4th Sunday in Ordinary Time – January 30, 2022
Bill and Steve are discussing the possibility of love. “I thought I was in love three times,” Bill says.
“Thought?” Steve asks. “What do you mean?”
“Well, three years ago, I cared very deeply for a woman who wanted nothing to do with me,” Bill says.
“Wasn’t that love?” Steve asks.
“No, that was obsession,” Bill explains. “Then two years ago, I cared very deeply for an attractive woman who didn’t understand me.”
“Wasn’t that love?” asks Steve.
“No, that was lust,” Bill replies. “
And just last year, I met a woman while I was on a cruise. She was gorgeous, intelligent, a great conversationalist and had a super sense of humor. Everywhere I followed her on that ship, I would get a very strange sensation in the pit of my stomach.”
“Well, wasn’t that love?” asks Steve.
“No. That was motion sickness!” Bill replied. (jokes.christiansunite.com)
So what, in fact, is love? For the Christian, answering this question is not an option. It’s fundamental to everything else that we do! St. Paul goes so far as to say, “If I speak in tongues of human beings and of Angels but do not have love, I am a noisy gong or a clanging cymbal.” (1 Cor 13:1) He says too, that faith that can move mountains is also useless if it doesn’t have love at its base, as are also great acts of sacrifices, acts of dedication, and miracle working rendered meaningless without the love that’s meant to undergird them. So clearly, knowing what love is and what it isn’t, is vital to living out our Christian life and becoming the persons God has called us to be.
Indeed, St Paul calls it a more excellent way, than even using our own gifts and talents for the Lord’s glory because people may have different gifts, but everyone has access to love.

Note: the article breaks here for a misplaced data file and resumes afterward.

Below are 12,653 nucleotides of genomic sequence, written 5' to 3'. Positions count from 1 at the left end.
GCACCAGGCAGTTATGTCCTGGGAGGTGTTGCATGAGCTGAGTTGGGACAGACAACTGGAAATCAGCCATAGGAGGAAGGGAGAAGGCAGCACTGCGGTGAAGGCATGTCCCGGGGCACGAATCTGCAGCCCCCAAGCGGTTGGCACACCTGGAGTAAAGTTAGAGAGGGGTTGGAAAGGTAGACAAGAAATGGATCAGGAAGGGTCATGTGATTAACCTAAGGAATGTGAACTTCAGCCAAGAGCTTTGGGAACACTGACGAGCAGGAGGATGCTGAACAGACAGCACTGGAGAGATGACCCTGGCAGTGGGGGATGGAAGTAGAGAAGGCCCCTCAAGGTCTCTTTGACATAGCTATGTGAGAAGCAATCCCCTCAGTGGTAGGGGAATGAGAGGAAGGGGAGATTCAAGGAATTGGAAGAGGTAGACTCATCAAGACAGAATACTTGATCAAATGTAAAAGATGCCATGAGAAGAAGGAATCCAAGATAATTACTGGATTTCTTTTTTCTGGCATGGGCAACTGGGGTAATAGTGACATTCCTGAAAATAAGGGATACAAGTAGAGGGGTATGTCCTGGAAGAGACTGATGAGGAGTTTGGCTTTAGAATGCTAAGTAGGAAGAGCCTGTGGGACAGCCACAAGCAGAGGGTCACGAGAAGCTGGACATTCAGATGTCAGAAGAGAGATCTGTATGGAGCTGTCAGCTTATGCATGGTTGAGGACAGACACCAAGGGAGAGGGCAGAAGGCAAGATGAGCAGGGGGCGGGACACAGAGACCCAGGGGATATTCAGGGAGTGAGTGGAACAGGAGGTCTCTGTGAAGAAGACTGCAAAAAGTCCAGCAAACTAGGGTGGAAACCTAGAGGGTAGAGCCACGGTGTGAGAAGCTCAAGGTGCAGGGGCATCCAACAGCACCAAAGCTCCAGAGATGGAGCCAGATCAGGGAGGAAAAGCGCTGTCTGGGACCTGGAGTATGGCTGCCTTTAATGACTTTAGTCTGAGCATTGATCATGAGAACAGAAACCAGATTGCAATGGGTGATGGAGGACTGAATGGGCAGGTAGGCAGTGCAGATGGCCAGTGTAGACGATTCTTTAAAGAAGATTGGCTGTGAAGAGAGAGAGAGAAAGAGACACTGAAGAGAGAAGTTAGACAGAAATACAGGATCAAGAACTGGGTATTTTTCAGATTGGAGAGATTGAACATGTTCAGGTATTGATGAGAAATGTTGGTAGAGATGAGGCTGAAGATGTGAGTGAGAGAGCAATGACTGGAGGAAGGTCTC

Let’s get back to the image St. Paul uses for the antithesis of love. Gongs and cymbals. All of us have heard noisy gongs and clanging cymbals! Sometimes, they can be down right deafening and distracting. If they persist, they can become quite irritating, especially if they’re played out of step or out of tune with the rest of the musical instruments. What’s more, like the gongs and cymbals, our lives can become a cacophony of inconsistencies that mitigate against any real ability to lead others to Christ. Only if a musician knows how to play the gong or the cymbal in the appropriate manner and with the right timing, will the instrument add to the melodious sound of the complete musical score.
The same is true of our Christian witness. We have to know how to integrate love of God and love of neighbor into all the aspects of our daily walk, so that our lives become a beautiful symphony of praise and honor to our Lord Jesus Christ. There are, in fact, four different words used for love, in the Bible, depending on the type of relationship one has entered. The first kind is love which is unconditional, and which is the kind of love God has for us and that we ought to have for God; the second is love that exists between parents and their children and among siblings for one another; the third is love that exists between friends, and the fourth is love that’s directed toward one’s romantic partner or spouse. All of these forms of love, however, have some basic, all-encompassing components to them that St. Paul delineates in his first letter to the Corinthians.
For love to be genuine, then, St. Paul begins by asserting that it must be patient and kind. If I had to pick, I’d probably say these two qualities of love are probably the ones that are in the shortest supply in these days of pandemic.
There’s even a new name for it: compassion fatigue! People are just fed up with being patient and kind to those who have chosen not to follow the public health guidelines and instead, often become increasingly sick themselves or even threaten the health of those around them. People are fed up, as well, with waiting in long lines to be screened.